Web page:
Survey results from California employers reveal that many believe cost-sharing can encourage consumers to spend more wisely on health care and reduce unnecessary doctors’ visits, but they are slightly less likely to cite these positive advantages than they were in a 2002 Harris Interactive survey of California employers. Not surprisingly, the adult consumer surveys of Californians also found that many are less satisfied with their health benefits than they were a couple of years ago. However, a large majority of those with insurance are at least somewhat satisfied.
California employers’ concerns about the impact of cost-sharing on those adults with chronic illnesses also appear to be justified, based on a related survey, conducted by Harris Interactive, of chronically ill adults in California. Among this population, the survey found that individuals in especially poor health and those with lower incomes are more likely to have problems paying their medical bills than others.
“Chronically ill individuals, particularly those with low incomes, feel the effect of cost-sharing,” said Sophia Chang, M.D., M.P.H., director of the Chronic Disease Care Program at CHCF. “About 20 percent of adults with a chronic condition, such as diabetes, hypertension, high cholesterol, or arthritis, report not going to a doctor, skipping a recommended test or procedure, or not getting their annual check-up due to cost.”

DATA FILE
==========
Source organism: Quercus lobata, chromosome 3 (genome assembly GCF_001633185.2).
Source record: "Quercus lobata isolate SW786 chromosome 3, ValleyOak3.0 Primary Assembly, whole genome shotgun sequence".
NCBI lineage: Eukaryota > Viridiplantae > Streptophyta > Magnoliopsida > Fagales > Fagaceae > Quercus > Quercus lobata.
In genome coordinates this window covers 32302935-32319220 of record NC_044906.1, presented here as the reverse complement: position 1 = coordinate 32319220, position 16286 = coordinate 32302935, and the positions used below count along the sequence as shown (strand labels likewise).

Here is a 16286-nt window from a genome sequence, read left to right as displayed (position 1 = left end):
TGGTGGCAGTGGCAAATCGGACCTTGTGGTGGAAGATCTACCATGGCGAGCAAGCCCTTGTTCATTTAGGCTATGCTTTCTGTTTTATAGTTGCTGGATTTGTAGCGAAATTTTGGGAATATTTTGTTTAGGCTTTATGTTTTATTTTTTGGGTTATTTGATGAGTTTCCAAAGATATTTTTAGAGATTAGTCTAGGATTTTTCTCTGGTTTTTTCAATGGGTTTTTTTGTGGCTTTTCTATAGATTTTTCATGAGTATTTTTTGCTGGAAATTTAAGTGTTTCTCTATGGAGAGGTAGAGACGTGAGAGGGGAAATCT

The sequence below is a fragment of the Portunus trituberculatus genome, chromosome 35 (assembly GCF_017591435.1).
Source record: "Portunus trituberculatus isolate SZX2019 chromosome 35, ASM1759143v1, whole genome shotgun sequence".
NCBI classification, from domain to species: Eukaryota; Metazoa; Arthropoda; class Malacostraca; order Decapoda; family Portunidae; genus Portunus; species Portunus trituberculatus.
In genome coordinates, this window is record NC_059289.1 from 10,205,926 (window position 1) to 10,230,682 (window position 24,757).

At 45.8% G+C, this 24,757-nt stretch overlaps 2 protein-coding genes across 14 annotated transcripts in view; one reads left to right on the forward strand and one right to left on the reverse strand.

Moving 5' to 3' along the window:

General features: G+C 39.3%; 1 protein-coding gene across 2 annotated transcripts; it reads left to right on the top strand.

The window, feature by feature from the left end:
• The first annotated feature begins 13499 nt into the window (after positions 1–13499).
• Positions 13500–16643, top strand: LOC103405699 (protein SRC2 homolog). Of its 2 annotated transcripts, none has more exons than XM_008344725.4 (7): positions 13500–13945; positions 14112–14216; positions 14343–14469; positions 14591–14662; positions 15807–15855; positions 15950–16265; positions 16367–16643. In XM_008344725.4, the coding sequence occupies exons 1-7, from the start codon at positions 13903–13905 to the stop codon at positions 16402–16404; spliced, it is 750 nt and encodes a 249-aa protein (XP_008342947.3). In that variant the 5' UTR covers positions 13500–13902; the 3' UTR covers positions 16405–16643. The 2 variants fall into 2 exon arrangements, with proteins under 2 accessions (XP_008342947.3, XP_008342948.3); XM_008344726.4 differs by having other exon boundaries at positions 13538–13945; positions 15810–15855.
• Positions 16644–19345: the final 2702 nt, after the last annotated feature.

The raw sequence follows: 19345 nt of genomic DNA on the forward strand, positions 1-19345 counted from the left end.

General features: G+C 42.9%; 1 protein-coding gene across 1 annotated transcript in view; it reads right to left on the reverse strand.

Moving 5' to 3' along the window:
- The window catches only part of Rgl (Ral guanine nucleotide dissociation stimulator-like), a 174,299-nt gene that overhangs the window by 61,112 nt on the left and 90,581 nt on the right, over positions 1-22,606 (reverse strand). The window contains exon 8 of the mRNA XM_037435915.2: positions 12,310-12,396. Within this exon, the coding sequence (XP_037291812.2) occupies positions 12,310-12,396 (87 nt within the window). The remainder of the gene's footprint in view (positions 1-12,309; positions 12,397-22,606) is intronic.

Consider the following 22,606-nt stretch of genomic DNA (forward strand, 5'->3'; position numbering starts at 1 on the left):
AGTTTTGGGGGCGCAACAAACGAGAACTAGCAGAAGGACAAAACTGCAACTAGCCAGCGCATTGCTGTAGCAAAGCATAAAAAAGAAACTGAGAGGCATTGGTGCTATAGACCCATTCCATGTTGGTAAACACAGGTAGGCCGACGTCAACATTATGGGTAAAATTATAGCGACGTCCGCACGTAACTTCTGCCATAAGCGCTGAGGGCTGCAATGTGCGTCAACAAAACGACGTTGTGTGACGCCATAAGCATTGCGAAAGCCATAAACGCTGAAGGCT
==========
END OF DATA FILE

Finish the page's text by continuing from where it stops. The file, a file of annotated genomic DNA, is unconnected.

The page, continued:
According to the surveys, chronically ill adults in especially poor health or with low incomes are more likely to go without needed care due to cost (e.g., by skipping an annual check-up, not visiting a doctor for a problem, or not using a recommended medical device) than the general adult public in California.
The surveys also found:
Other employer strategies for controlling costs, but used less frequently than in 2002, include increasing premium contributions, changing health insurance carriers, and reducing the scope of benefits;
Employers are more likely to reduce retiree health benefits in the near future today than they were in 2002;